6 Steps To Apply Natural Selection To Give Your Customers Value
I first learned about the theory of evolution when I was a psychology student at university. I took a class on motivation with a professor who was a die-hard believer in the theory, particularly on its effect on our motivations (naturally). Charles Darwin introduced the theory of evolution to the world with his book On the Origin of Species. An essential part of the theory was the idea of natural selection, which is commonly referred to as “survival of the fittest”. Before I go on, I am aware that the theory is controversial, but its irrelevant to this article whether you agree or disagree with it. So hold back your punches and bear with me.
Briefly, the theory of natural selection proposes that members of a species or population have mutations over time. If the members with the mutations adapt to their environment better, they are more likely to survive, reproduce and pass it on to their offspring. Over time, this mutation becomes “standard option” since the members with it will out-survive others in the population. As this process happens repetitively over time, the species evolves and adapts to its environment better (this is called “selective adaptation”). So if we take rabbits as an example (no rabbits were harmed in the making of this blog): The rabbits that developed a strong sense of hearing were able to hear predators approaching earlier and were able to avoid them better than other rabbits. Over time, the rabbits with better hearing survived and reproduced while their hard-hearing cousins ended up as someone’s lunch. So strong hearing became a “standard option” for rabbits.
So what does this have to do with business? I read an interesting book recently called “The Lean Startup“. The writer proposes running startups by using a process similar to Toyota’s Production System. Briefly, the lean method proposes that you should apply your resources (time, money, people, attention, etc) only on things that deliver value to the customer. Anything that doesn’t deliver value should be eliminated.
So, the way I see it both theories are proposing the same thing.
On one hand, Natural Selection says:
Species + “good” mutations in traits = adaptation & survival as a species
On the other hand, the Lean Method says:
Companies + “good” use of resources = value to customers & survival as an entity
Hey, you can get excited about this and apply it to yourself as an employee:
Employee + “good” application of self = value to company and survival/growth in company
So if it worked well for our species, we can make it work for our work and companies. Here are six steps to apply this to our work (be it a startup or an existing company):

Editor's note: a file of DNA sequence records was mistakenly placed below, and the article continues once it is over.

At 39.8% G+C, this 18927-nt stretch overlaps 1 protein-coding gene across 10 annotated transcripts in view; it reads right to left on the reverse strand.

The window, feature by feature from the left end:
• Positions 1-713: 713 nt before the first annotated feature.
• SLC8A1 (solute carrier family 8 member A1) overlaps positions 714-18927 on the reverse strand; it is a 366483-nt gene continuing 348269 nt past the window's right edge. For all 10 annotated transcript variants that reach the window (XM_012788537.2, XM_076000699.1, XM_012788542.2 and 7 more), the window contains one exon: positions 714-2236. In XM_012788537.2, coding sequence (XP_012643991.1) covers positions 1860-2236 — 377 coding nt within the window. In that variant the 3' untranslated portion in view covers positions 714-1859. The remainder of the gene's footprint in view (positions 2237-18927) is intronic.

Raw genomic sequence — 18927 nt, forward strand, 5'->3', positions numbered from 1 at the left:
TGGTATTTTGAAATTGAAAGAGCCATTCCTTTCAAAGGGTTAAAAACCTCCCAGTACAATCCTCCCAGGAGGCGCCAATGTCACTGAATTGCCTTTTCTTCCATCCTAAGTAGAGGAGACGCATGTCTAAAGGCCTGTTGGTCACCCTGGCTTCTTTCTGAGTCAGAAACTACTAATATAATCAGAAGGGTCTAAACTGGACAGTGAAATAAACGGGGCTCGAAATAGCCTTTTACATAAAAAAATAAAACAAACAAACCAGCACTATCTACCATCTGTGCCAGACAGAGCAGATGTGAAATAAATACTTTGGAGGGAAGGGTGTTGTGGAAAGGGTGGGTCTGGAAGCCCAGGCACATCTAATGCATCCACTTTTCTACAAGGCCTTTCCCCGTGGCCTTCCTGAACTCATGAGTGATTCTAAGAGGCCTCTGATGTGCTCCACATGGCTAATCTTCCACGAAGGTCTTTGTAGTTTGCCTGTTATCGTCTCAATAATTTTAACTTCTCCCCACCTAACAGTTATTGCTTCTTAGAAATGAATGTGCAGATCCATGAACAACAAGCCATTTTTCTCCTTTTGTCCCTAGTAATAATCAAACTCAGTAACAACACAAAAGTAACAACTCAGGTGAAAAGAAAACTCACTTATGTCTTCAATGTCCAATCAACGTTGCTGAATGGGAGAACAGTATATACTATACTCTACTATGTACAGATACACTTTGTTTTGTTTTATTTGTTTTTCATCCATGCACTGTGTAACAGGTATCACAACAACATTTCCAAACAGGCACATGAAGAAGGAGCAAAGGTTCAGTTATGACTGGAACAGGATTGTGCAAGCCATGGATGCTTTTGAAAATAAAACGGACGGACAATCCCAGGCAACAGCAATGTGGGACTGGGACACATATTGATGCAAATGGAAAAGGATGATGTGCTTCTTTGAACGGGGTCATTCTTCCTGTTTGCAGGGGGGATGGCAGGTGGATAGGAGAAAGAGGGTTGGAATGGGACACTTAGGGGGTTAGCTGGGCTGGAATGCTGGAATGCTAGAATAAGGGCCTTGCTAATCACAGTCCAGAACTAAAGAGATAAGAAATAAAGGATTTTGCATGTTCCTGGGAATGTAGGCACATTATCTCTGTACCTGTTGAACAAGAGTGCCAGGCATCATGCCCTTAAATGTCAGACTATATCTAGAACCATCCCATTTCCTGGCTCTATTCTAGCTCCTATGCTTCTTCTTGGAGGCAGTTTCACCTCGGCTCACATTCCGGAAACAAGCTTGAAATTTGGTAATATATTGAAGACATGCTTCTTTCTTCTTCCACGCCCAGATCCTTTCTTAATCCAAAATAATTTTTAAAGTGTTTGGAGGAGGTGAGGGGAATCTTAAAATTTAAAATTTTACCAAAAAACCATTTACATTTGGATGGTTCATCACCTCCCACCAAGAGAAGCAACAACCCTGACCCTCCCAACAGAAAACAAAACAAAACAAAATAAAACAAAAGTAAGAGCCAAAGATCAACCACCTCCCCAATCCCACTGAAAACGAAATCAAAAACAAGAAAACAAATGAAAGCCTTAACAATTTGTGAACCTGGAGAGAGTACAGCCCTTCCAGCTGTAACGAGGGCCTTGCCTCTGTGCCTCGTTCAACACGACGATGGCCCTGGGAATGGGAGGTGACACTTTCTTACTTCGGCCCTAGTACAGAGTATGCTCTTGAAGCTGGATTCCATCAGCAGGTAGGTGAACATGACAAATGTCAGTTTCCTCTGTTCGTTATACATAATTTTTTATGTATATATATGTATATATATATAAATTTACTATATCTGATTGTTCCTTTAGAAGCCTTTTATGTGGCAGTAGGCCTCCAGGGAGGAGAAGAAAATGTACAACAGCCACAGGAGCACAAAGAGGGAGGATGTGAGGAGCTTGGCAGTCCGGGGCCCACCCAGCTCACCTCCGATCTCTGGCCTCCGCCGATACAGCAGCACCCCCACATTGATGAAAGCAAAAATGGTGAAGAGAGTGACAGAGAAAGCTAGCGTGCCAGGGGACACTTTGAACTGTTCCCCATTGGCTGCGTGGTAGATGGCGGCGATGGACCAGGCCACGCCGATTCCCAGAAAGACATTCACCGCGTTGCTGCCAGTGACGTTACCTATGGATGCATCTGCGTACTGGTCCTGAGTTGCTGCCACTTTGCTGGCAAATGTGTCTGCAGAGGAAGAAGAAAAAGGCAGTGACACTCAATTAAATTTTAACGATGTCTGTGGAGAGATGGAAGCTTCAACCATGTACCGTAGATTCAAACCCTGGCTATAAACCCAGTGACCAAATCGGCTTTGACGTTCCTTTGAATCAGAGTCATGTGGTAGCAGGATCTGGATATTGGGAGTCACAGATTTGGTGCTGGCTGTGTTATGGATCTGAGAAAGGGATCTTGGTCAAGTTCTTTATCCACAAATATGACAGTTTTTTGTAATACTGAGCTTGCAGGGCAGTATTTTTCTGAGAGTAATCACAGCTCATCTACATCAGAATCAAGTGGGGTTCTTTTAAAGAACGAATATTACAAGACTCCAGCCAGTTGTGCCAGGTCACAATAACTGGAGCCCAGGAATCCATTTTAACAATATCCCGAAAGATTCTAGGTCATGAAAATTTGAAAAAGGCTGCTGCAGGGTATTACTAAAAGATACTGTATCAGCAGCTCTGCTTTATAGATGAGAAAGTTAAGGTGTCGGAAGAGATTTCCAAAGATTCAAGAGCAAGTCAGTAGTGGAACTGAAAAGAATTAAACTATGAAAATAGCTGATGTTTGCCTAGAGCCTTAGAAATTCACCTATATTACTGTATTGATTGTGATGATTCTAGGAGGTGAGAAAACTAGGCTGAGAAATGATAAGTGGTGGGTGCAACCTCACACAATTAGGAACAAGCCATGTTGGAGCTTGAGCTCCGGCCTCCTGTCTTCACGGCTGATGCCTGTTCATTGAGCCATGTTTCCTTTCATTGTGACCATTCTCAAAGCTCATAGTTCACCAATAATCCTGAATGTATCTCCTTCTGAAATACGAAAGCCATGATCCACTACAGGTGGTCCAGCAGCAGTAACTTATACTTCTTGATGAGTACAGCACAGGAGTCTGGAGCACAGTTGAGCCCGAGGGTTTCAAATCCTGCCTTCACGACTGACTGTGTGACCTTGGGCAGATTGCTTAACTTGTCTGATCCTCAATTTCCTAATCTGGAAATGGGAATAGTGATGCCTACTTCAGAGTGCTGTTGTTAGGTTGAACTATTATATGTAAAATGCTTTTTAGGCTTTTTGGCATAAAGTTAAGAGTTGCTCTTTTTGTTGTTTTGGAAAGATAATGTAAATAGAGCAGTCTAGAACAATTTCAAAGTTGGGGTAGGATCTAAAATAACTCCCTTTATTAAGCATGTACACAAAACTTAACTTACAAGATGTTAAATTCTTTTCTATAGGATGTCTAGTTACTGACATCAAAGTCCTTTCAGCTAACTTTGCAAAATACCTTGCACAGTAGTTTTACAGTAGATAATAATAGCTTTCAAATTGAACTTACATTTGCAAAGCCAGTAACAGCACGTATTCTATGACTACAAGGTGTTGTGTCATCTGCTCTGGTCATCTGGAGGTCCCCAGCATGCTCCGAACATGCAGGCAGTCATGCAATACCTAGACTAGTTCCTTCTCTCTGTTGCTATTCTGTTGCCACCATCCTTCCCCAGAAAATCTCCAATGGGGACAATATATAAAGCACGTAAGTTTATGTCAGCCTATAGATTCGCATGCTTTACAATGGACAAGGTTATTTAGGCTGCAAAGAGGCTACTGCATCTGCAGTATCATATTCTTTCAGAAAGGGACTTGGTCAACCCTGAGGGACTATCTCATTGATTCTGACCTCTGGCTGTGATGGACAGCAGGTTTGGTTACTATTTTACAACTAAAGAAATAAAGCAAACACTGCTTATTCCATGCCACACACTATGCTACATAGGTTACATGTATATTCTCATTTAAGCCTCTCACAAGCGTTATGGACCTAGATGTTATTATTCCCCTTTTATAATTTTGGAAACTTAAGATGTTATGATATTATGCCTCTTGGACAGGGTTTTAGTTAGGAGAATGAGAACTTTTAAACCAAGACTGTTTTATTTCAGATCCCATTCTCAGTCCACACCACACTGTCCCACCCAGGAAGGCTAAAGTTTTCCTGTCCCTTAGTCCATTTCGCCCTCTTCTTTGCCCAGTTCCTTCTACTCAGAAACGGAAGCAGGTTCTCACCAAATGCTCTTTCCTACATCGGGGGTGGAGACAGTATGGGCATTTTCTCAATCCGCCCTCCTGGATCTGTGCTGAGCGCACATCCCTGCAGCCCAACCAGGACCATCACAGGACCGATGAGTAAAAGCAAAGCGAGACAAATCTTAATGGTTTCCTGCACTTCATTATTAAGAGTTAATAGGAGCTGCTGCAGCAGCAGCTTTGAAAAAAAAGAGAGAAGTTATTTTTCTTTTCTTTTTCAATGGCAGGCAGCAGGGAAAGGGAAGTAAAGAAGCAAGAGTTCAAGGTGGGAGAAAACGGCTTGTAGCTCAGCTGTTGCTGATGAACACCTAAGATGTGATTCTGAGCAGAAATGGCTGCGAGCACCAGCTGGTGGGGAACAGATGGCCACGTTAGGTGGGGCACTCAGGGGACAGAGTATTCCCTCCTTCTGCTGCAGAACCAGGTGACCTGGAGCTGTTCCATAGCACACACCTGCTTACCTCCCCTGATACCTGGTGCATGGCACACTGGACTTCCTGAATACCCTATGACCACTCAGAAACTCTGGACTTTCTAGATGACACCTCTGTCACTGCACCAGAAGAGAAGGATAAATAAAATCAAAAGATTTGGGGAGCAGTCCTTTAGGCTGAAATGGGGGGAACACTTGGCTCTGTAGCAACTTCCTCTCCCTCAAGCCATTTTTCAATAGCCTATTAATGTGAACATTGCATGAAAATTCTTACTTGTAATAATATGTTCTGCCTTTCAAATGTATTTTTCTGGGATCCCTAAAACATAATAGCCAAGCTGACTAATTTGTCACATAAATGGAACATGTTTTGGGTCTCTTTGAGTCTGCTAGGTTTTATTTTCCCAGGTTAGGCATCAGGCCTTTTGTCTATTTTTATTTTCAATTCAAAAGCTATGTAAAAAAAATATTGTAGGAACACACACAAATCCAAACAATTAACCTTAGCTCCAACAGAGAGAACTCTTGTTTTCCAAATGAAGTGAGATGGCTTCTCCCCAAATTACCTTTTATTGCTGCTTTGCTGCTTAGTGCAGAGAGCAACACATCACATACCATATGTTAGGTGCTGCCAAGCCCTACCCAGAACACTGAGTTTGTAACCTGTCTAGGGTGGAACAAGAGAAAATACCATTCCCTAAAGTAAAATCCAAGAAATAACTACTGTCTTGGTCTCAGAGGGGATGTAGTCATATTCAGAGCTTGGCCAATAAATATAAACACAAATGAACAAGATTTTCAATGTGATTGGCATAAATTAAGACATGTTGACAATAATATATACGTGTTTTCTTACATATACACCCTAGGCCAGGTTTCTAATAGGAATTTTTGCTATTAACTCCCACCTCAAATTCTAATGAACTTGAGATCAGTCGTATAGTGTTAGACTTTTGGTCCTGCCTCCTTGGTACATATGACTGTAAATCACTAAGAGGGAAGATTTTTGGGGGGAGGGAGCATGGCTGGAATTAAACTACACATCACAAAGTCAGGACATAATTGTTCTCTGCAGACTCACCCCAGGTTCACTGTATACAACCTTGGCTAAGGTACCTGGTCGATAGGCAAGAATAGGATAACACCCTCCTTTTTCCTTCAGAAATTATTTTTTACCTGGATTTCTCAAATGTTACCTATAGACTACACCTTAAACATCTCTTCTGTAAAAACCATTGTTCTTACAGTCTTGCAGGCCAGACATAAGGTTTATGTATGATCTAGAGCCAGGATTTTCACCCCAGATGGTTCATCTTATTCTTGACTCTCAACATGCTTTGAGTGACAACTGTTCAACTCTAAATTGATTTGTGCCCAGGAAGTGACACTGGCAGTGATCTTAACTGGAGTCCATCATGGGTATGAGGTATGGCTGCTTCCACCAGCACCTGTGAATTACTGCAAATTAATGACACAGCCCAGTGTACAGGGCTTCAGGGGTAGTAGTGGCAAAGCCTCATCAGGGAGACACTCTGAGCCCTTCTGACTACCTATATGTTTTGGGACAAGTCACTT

1- Launch with something that delivers the bare minimum of what customers want. Avoid the temptation to add extra stuff (e.g. features) you assume customers want.
2- List the items you think will add value to customers (new features, design, price, promotion, etc). Prioritize them based on how much value they will add to customers.
3- Experiment: Behave like a scientist (lab coat optional) and treat each of these items as a hypothesis (i.e. feature X will give value to customer). Add each of these items to your product, starting with the highest priority and working your way down the list.
4- Measure: Set how you will measure “success” for your mini-experiments. This will depend on what you do, but you can track the number of customers, registrations, purchases, renewals, etc. Make sure you are measuring the same thing for all experiments. Oh and while you’re at it, make sure you measure the change in these metrics after each experiment rather than looking at the totals. Tracking the total will dilute the experiment with everything else you have done before.
5- Adapt: After each experiment, eliminate what doesn’t add value and adopt what does. Let go of emotional attachments to pet products/features and only keep what your customers actually want.
6- Rinse and repeat from step 2. If you rinse & repeat too many times (say 10+ times) and still get flat results, then it’s time to make a big change in direction (i.e. go back to step 1).
The advantages of doing it this way are:
– You can start fast(er) and do it cheap(er)
– You will build a relationship with your customers and get feedback from them sooner
– You will keep your house clean since you will be dropping the stuff that doesn’t work
– You will reduce waste of resources building what you assume/project customers want
– You learn more and quicker what your customers want, which means you will adapt better
Share Your Thoughts: Are you ready to cheat from Darwin and apply natural selection to your work? Try it out with a startup, your work, or anywhere in your like. Let us how it goes.